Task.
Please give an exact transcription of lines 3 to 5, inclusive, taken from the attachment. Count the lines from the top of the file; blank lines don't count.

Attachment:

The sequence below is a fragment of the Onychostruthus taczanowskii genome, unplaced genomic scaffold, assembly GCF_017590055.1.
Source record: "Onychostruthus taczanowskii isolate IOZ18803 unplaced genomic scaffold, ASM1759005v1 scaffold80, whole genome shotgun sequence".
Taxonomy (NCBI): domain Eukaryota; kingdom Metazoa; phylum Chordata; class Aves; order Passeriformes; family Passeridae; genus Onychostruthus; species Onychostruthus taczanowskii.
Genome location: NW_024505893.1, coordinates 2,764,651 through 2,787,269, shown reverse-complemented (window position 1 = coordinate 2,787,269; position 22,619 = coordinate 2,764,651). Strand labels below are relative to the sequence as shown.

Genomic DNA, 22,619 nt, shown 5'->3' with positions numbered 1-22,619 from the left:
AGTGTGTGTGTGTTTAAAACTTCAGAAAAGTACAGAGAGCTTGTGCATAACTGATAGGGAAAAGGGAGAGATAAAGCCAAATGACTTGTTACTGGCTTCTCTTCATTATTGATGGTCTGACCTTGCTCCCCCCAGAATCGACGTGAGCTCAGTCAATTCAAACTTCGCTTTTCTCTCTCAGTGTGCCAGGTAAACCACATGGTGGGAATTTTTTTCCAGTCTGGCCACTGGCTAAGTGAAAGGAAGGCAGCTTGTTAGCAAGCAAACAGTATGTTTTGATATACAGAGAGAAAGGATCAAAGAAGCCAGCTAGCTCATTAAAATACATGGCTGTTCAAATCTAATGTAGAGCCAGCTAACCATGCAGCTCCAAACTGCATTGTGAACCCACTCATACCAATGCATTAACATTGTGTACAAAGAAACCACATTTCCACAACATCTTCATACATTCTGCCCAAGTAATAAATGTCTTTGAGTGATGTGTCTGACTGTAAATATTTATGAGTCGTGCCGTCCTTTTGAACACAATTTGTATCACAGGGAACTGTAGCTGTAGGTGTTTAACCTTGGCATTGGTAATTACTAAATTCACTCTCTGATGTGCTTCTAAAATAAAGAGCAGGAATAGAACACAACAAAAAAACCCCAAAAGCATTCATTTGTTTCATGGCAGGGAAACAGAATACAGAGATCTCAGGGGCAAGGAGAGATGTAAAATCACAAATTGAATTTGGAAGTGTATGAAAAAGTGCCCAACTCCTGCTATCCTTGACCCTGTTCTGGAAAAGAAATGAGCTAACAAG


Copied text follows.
Taxonomy (NCBI): domain Eukaryota; kingdom Metazoa; phylum Chordata; class Aves; order Passeriformes; family Passeridae; genus Onychostruthus; species Onychostruthus taczanowskii.
Genome location: NW_024505893.1, coordinates 2,764,651 through 2,787,269, shown reverse-complemented (window position 1 = coordinate 2,787,269; position 22,619 = coordinate 2,764,651). Strand labels below are relative to the sequence as shown.

Genomic DNA, 22,619 nt, shown 5'->3' with positions numbered 1-22,619 from the left: